Why don't most people specialize even though they know that they should?
Because there is inevitably time in between creating a more focused business model, and actually achieving a healthy revenue stream.
Most people can't handle the fear.
You see, there’s this dark, scary place you have to pass through first—turning down customers, and therefore, money.
How do you make this jump in a practical way?
You still need to make money, and many of your contacts may still recognize you as an all-things-to-all-people brand.So how should you market yourself during this crucial time period?
There's no easy way around it, you need to TRUST.
Trust that the fear you experience is the canyon between who you are now, and the invincible badass you will become, is worth it.
The side you’re on now is the Everything-to-Everyone Cliff. The other side, the Badass Brand Mountaintop. If you want to reach it, you’ll have to take the leap.
The truth is, there will be a lull, no question.
But the length of that lull depends on how much energy you put into educating people about your new niche. Passively hoping clients will find you is not productive. Go to a networking meeting every morning for a month and call everyone on your contact list to update them.
Hit the ground running with a clear target and message, and you will have success very quickly. But you, of course, have to notify everyone! When we decided to only do Brandups and say no to all other work, I called three old prospects to whom I’d submitted proposals for large projects. I told them our offers no longer stood—that we'd changed our model, and now we could do the same project but in two days and at a fraction of the cost. All three signed up. But it required some legwork on my part.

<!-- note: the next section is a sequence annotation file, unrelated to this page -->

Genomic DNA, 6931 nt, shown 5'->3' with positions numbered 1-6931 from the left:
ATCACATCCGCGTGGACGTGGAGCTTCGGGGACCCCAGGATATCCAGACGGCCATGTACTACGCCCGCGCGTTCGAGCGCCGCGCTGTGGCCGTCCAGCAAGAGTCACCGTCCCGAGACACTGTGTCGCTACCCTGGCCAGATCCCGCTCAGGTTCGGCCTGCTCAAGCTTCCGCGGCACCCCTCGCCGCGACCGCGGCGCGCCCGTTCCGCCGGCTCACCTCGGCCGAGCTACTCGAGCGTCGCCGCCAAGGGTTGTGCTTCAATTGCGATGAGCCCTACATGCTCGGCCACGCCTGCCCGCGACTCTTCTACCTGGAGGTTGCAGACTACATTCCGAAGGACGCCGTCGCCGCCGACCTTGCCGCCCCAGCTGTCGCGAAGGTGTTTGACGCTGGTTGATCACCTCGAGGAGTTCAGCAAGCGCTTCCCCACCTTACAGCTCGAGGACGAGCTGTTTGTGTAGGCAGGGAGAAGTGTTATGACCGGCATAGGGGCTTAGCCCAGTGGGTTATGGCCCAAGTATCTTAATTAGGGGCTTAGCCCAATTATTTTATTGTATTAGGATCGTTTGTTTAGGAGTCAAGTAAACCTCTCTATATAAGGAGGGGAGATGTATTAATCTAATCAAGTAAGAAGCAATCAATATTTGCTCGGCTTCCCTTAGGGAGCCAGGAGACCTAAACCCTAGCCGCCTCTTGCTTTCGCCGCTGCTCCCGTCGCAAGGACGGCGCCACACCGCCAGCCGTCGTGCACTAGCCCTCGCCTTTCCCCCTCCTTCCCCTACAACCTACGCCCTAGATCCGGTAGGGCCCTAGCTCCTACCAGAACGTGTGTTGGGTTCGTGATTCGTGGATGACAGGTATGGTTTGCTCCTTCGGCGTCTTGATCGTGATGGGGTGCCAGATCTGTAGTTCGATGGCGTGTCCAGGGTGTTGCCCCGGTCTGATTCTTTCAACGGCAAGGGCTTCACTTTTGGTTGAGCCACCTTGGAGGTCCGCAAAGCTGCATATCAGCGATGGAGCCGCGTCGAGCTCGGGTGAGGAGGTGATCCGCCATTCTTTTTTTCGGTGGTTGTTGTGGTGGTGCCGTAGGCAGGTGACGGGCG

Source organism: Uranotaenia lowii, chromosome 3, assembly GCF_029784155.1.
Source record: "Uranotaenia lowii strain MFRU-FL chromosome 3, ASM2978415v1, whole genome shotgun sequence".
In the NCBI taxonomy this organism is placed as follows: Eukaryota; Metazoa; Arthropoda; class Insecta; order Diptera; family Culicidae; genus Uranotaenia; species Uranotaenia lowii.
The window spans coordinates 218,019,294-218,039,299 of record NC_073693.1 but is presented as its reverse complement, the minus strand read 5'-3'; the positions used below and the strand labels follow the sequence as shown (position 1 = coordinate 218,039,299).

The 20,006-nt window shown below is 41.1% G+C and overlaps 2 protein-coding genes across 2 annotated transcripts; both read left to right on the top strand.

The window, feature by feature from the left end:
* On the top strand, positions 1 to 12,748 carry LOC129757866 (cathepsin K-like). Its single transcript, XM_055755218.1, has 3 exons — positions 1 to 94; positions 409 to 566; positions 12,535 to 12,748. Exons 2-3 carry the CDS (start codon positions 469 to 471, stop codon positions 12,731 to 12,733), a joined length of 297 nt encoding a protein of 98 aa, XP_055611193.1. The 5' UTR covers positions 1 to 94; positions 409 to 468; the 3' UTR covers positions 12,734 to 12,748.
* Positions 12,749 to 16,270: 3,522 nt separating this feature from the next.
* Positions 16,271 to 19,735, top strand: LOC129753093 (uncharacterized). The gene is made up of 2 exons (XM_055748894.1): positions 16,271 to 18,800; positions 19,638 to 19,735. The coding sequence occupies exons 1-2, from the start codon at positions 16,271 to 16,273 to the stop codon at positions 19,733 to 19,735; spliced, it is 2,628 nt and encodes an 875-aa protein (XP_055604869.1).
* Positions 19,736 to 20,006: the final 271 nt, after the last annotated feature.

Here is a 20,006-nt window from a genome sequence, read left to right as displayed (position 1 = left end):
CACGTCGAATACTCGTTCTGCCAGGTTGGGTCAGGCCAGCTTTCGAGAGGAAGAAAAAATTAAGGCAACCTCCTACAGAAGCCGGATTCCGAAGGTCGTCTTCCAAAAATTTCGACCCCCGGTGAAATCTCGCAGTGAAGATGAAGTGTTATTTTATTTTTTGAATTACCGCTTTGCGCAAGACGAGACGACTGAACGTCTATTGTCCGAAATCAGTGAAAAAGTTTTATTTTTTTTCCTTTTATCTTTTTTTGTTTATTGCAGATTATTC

I often say with a badass brand you can attract clients instead of chasing them, and I mean it. You have to at least plant the seeds, though. It takes upfront work. But the work garners larger and better results when you have clarity about what you offer, and then every time you say NO, you further strengthen your brand's positioning in the world.
So what am I saying: pick a niche and never waver?
On the one hand, I think you should commit to your niche 100% for it to be successful.
But if someone comes along asking for something outside of your specialty, and you need the cash—if it's not too far outside, if it's not going to drain all your energy—who am I to say you can't? Sure you can, it's just going to prolong the good stuff because it's taking your focus away from your target.
If you're desperate for money, do what you need to do. But the quickest way to get there is to stay the course.
Steve and I went into debt because we doubled our price from $16,000 to $32,000, and then didn't close a client for five months. But we knew if we worked at the lower price, we wouldn't profit anyway, so we'd just be spinning our wheels. That decision put us $40,000 in debt.
But it eventually paid off. We brought in $100,000 worth of projects the next month when all those proposals finally closed!
And this only happened because we stayed committed to the $32,000 projects. We ended up doing our first real Brandup with a client who desperately wanted to work with us but couldn't spend the money. We basically adjusted our existing Brandup offering to fit her needs. After doing a few more projects like that, it was like—lightbulb! Just do that!
I don’t believe we would’ve had this success if we hadn't said no to the clients with tighter budgets. We wouldn't have been in debt, but we would have been stuck in purgatory, not making any money.
When we were going into debt, we probably could have closed at least a couple of those clients by lowering our price. But those would have been nightmare clients, and working with them wouldn't have gotten us to where we are today.